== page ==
New OECD framework will allow more countries to influence international tax rules


The OECD has agreed a new framework that would allow all interested countries and jurisdictions to join in efforts to update international tax rules. The proposal for broadening participation in the OECD/G20 Base Erosion and Profit Shifting (BEPS) Project will be presented to G20 Finance Ministers this week (on 26-27 February) in Shanghai, China.

This new forum will provide for all interested countries and jurisdictions to participate as BEPS Associates in an extension of the OECD’s Committee on Fiscal Affairs (CFA). As BEPS Associates, they will work on an equal footing with the OECD and G20 members on the remaining standard-setting under the BEPS Project, as well as the review and monitoring of the implementation of the BEPS package.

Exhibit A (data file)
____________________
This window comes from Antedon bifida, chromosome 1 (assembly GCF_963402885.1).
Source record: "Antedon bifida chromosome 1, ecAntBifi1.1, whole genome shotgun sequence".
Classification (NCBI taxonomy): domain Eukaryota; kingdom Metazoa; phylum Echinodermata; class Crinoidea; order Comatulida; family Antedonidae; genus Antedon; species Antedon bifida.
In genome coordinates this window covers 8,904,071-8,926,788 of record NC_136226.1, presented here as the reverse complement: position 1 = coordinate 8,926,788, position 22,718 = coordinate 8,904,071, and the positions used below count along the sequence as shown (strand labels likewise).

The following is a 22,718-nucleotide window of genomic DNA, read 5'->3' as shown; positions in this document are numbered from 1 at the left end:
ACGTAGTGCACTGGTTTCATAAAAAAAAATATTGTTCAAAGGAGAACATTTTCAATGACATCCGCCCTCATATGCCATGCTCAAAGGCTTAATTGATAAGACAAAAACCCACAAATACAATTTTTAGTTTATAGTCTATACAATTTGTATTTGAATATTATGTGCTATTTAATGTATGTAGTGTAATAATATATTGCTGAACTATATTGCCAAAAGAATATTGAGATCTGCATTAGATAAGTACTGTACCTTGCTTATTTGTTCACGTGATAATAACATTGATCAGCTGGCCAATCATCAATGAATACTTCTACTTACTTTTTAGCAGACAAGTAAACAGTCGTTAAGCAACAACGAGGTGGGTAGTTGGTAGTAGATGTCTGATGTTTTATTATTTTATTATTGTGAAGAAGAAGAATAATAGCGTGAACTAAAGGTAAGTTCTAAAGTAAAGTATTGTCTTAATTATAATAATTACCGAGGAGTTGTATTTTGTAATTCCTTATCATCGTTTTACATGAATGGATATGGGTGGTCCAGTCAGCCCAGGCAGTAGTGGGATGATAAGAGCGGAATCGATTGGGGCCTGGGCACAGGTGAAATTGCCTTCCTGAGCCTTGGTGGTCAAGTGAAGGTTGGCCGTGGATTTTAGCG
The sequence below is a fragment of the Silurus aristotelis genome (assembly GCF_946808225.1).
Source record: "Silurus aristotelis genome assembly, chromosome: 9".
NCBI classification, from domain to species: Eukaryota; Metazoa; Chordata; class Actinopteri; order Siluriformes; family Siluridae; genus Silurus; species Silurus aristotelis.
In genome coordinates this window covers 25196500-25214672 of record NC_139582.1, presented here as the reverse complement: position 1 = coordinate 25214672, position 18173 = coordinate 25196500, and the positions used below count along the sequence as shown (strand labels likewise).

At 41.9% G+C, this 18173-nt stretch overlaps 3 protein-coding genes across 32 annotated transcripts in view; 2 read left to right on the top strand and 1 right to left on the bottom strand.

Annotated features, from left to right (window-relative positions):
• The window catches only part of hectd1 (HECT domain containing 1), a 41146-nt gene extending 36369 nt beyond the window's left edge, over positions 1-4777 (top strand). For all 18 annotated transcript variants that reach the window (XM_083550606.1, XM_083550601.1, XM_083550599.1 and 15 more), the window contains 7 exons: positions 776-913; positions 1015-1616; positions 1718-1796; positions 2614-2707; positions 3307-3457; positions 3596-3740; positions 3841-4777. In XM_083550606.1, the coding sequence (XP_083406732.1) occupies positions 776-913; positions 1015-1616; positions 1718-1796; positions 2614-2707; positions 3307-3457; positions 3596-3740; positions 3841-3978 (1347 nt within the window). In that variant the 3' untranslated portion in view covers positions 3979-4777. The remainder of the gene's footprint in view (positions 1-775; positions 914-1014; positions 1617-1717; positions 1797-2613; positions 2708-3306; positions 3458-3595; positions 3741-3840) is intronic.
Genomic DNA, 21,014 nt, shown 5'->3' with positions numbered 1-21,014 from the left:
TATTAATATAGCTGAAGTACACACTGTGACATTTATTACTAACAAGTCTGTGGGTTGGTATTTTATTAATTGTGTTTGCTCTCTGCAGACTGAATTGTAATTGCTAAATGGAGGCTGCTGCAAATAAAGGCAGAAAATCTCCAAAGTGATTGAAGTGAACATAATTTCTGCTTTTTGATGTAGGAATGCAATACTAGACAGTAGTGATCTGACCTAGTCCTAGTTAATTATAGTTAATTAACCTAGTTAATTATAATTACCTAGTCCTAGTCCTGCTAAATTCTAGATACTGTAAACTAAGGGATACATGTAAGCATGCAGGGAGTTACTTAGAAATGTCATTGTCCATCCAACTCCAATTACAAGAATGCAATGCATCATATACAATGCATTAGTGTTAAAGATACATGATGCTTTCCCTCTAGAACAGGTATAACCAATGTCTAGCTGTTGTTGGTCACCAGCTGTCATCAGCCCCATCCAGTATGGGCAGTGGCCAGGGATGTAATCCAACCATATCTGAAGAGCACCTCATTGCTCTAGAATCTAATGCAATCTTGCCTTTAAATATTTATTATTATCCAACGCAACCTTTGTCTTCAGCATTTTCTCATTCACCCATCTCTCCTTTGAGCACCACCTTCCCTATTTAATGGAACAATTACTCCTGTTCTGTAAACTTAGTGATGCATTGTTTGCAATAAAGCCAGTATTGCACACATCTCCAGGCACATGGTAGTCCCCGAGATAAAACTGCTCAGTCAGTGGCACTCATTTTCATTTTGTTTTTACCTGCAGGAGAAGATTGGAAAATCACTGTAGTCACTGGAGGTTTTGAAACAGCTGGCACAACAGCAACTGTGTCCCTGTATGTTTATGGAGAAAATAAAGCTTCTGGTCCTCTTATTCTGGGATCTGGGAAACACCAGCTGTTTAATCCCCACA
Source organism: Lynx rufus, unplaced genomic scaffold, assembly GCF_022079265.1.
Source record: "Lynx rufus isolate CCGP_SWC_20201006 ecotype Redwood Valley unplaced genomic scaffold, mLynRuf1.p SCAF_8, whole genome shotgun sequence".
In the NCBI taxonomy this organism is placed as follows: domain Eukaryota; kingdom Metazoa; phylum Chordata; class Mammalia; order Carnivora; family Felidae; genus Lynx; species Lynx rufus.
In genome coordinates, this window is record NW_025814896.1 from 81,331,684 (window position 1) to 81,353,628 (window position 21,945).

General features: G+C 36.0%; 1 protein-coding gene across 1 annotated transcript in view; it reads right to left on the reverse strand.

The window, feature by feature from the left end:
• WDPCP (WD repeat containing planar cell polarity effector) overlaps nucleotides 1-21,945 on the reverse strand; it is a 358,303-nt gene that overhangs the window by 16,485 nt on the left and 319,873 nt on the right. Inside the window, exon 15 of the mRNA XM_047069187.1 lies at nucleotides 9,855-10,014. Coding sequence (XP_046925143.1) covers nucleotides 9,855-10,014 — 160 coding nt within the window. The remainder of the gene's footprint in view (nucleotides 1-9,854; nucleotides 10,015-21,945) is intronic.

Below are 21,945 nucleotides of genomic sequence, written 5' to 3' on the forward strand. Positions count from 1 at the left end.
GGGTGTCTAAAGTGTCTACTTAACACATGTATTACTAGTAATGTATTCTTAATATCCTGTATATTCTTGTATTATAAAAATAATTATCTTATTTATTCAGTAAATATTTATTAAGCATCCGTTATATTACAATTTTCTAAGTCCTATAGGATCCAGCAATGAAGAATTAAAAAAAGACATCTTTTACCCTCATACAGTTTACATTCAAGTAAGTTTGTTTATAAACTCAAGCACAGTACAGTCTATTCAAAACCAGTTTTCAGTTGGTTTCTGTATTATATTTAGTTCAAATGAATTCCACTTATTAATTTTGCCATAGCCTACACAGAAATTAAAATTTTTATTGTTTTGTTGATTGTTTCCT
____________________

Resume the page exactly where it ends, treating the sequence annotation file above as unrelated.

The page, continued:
The BEPS Project delivers solutions for governments to close the gaps in existing international rules that allow corporate profits to ‘disappear’ or be artificially shifted to low or no tax environments, where companies have little or no economic activity.

Revenue losses from BEPS are conservatively estimated at $100-240 billion annually, or 4-10 percent of global corporate income tax (CIT) revenues. Given developing countries’ greater reliance on CIT revenues, the impact of BEPS on these countries is particularly damaging.

“Drawing on the G20’s leadership, countries worldwide are working closer than ever to shut down the loopholes that facilitate tax avoidance,” said OECD Secretary-General Angel Gurría.

“The plan we are presenting today will create the largest and most inclusive forum for discussions and decisions on implementing the BEPS measures and ensuring a stronger and fairer international tax system. It is another strong signal that behaviour which was considered both legal and normal in the past will no longer be accepted.”

OECD, Tax, Angel Gurria, Cayman

Cayman Funds